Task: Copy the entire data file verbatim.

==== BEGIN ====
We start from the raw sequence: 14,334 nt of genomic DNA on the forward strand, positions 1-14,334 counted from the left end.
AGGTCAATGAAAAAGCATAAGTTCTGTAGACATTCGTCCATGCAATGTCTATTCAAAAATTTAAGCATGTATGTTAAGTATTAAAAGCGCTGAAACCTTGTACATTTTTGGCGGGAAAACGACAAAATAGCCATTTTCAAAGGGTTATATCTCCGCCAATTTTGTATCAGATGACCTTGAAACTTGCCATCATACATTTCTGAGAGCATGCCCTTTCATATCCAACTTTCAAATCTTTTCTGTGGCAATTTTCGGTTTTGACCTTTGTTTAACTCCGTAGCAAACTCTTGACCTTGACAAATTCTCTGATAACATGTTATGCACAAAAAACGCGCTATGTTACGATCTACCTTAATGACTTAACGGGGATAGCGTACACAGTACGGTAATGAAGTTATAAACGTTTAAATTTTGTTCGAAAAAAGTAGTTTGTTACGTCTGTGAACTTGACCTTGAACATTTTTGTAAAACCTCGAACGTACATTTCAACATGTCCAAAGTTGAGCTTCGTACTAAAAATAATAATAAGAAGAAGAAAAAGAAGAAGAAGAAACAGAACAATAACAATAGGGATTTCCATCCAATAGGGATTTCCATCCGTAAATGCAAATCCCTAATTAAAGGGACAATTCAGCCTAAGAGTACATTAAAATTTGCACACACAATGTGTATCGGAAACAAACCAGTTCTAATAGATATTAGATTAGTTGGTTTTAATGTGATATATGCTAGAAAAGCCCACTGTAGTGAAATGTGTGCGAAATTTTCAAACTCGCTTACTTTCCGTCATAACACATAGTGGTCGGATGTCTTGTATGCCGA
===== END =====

We start from the raw sequence: 14,334 nt of genomic DNA on the forward strand, positions 1-14,334 counted from the left end.
AGGTCAATGAAAAAGCATAAGTTCTGTAGACATTCGTCCATGCAATGTCTATTCAAAAATTTAAGCATGTATGTTAAGTATTAAAAGCGCTGAAACCTTGTACATTTTTGGCGGGAAAACGACAAAATAGCCATTTTCAAAGGGTTATATCTCCGCCAATTTTGTATCAGATGACCTTGAAACTTGCCATCATACATTTCTGAGAGCATGCCCTTTCATATCCAACTTTCAAATCTTTTCTGTGGCAATTTTCGGTTTTGACCTTTGTTTAACTCCGTAGCAAACTCTTGACCTTGACAAATTCTCTGATAACATGTTATGCACAAAAAACGCGCTATGTTACGATCTACCTTAATGACTTAACGGGGATAGCGTACACAGTACGGTAATGAAGTTATAAACGTTTAAATTTTGTTCGAAAAAAGTAGTTTGTTACGTCTGTGAACTTGACCTTGAACATTTTTGTAAAACCTCGAACGTACATTTCAACATGTCCAAAGTTGAGCTTCGTACTAAAAATAATAATAAGAAGAAGAAAAAGAAGAAGAAGAAACAGAACAATAACAATAGGGATTTCCATCCAATAGGGATTTCCATCCGTAAATGCAAATCCCTAATTAAAGGGACAATTCAGCCTAAGAGTACATTAAAATTTGCACACACAATGTGTATCGGAAACAAACCAGTTCTAATAGATATTAGATTAGTTGGTTTTAATGTGATATATGCTAGAAAAGCCCACTGTAGTGAAATGTGTGCGAAATTTTCAAACTCGCTTACTTTCCGTCATAACACATAGTGGTCGGATGTCTTGTATGCCGA